On Taking Medication

For the longest time, I believed that anti-anxiety meds were bad or ineffective. They could anesthetize me or make me less ambitious. I decided that it was just better and, in a weird way, easier to tough things out.

It wasn’t until I saw my therapist that she told me I really needed anti-anxiety meds—it wasn’t a gentle suggestion but an urgent recommendation. She got me in to see a psychiatrist quickly.

I remember being so low at that time, and so scared, that I was able to start taking them, to take the leap. It was just one more fear or maybe I couldn’t be more scared than I already was, so I did it.

My doctor reassured me that I could get off them when I wanted and she prescribed a lower dose first of a gentle anti-anxiety med with few side effects—including little chance of hurting myself in case I accidentally overdosed.

One thing that my doctors have to deal with is whether the meds they give me will increase my anxiety or help it or do both and in which proportions. I worry with heavy duty painkillers about addiction or the potential dangerous side effects. And with all meds I worry about accidentally overdosing. I’m so worried that sometimes I’d rather skip a dose.

Like my other OCD thoughts, part of my rational brain knows that I’m unlikely to forget I already took my meds or to accidentally take more, but I have trouble listening to that part of my brain. Instead I listen to the part that says “You could have already taken it, you don’t remember, do you?”

Sometimes I face this by emailing myself when I take my meds or having a check list of my daily meds schedule on my computer. A less useful way was counting. I’d count how many pills were left. I’d do this multiple times, sometimes because I thought maybe I miscounted or that I’d taken one when I was counting… (and somehow I wasn’t looking?).

However, the meds have helped even with this anxiety and I know worrying about my medicine is a sign that I’m not doing great mentally. The resurgence of my symptoms after being on the meds for over two years now is a warning sign from my mind and/or body that something is not right—I’m not getting enough sleep, eating right, giving myself downtime, or I’m taking on too much.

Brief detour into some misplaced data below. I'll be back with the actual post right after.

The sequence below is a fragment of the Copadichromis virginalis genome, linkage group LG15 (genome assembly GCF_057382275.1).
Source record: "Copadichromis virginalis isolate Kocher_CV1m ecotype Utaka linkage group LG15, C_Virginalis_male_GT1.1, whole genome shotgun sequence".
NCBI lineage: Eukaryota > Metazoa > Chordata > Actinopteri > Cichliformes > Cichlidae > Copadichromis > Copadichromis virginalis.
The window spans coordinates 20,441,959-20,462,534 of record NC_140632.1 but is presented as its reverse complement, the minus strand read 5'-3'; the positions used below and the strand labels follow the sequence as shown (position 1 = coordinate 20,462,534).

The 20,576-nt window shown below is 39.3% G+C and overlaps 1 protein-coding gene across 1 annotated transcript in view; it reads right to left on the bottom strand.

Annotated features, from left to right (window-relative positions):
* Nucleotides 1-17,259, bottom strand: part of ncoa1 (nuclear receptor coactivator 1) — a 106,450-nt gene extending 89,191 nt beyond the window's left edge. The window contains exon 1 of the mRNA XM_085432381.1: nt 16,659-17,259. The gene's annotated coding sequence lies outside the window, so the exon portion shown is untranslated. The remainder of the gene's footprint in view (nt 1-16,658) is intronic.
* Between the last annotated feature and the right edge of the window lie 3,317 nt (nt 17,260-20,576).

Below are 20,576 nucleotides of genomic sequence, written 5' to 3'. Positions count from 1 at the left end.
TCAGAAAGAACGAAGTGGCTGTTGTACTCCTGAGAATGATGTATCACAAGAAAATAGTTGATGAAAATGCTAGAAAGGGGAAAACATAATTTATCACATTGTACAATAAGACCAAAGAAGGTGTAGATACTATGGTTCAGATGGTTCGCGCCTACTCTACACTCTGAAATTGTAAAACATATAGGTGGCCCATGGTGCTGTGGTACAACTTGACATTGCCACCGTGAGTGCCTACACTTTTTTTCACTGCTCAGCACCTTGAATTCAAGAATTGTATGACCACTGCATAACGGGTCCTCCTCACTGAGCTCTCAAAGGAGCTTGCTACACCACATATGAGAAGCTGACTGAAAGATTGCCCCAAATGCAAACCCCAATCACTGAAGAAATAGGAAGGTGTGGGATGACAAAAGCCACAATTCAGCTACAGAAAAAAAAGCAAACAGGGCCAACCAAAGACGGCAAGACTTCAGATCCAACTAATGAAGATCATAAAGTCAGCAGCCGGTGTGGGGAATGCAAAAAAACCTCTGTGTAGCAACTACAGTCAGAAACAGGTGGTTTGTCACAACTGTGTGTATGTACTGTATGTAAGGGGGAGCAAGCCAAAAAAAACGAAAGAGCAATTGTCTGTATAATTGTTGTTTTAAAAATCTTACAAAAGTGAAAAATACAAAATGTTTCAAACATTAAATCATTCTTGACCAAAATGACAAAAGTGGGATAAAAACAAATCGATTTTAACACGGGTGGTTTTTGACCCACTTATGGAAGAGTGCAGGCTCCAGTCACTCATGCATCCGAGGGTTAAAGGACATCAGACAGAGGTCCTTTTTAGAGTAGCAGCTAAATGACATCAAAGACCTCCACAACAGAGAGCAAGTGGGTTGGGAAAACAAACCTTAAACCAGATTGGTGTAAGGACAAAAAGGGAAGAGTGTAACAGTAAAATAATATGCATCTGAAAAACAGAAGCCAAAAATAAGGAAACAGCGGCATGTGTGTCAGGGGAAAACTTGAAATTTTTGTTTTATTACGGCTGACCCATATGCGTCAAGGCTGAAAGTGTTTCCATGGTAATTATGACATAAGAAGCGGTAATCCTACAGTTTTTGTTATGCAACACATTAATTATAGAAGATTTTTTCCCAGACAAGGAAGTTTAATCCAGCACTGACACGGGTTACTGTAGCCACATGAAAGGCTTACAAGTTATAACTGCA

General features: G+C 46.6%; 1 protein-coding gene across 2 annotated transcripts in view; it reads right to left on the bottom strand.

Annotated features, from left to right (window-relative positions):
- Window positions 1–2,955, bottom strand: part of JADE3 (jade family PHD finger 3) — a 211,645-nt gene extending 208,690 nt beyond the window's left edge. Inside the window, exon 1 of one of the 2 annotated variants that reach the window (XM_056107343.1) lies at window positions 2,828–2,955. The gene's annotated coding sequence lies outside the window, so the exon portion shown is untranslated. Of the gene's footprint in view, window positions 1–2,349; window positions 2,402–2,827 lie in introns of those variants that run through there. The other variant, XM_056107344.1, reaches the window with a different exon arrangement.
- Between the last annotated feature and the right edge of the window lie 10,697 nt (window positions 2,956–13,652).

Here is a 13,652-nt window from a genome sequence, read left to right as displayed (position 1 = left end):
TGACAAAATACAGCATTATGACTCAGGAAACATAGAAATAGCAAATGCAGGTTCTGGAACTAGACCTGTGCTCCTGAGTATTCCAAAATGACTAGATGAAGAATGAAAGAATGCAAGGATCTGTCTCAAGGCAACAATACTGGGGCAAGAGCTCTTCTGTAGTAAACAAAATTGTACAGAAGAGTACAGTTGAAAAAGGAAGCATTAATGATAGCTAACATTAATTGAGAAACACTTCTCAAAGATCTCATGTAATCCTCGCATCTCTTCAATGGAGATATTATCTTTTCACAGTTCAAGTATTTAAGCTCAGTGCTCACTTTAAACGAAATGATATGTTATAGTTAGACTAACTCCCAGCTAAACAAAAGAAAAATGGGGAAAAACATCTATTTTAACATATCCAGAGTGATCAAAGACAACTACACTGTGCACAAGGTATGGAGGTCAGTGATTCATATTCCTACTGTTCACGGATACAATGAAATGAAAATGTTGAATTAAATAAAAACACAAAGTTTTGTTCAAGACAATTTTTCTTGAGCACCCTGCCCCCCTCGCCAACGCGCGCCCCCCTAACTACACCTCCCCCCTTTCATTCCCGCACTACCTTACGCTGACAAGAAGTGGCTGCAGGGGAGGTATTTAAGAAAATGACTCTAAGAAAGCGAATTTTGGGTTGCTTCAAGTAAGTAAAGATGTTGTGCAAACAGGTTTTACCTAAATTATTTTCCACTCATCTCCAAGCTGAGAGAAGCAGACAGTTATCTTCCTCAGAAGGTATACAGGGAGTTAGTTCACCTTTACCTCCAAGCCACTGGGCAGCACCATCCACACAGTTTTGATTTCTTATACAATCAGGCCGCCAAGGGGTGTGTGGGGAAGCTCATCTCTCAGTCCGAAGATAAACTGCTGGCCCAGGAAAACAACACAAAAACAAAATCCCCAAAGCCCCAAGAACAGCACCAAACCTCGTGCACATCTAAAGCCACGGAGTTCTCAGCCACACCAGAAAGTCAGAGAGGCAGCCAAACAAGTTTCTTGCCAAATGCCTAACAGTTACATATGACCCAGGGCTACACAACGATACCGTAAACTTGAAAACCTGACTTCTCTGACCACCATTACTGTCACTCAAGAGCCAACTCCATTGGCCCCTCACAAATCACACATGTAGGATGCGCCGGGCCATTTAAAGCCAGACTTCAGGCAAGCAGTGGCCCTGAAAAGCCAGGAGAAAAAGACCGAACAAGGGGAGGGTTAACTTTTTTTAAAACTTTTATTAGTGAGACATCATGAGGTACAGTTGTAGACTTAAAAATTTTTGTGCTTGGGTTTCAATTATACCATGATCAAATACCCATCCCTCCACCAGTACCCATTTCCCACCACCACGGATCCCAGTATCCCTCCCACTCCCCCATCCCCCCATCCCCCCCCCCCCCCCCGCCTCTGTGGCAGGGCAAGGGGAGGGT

Often, I get a migraine if I let things continue to go. My migraines have gone down in frequency since starting these meds, so it’s a real warning sign if I get one.

The meds have actually taught me better how to listen to my body and mind and take better care of myself. I have some anti-anxiety meds that are just for panic and having used them when I needed them I feel better about my ability to handle my low moments. I’m no longer so vulnerable to obsessions or compulsions the way I was before. I definitely vilified all meds too easily when I was younger.

And one of the things I’ve learned with getting older, is that the pace of anxiety that I was living with in high school and college was long term unsustainable. I used to worry I’d slow down, but now I’m glad to be able to sleep better and relax when I need to. I’m okay, even grateful, not to go a hundred miles an hour.

So are meds for everyone? That’s not for me to judge and I know people react differently to different meds. I’m lucky that I found a combination that seems to work with acceptable side effects (I get really bizarre and realistic dreams, but that’s a post for another day).

Leave a Reply

Fill in your details below or click an icon to log in:

WordPress.com Logo

You are commenting using your WordPress.com account. Log Out /  Change )

Google+ photo

You are commenting using your Google+ account. Log Out /  Change )

Twitter picture

You are commenting using your Twitter account. Log Out /  Change )

Facebook photo

You are commenting using your Facebook account. Log Out /  Change )

w

Connecting to %s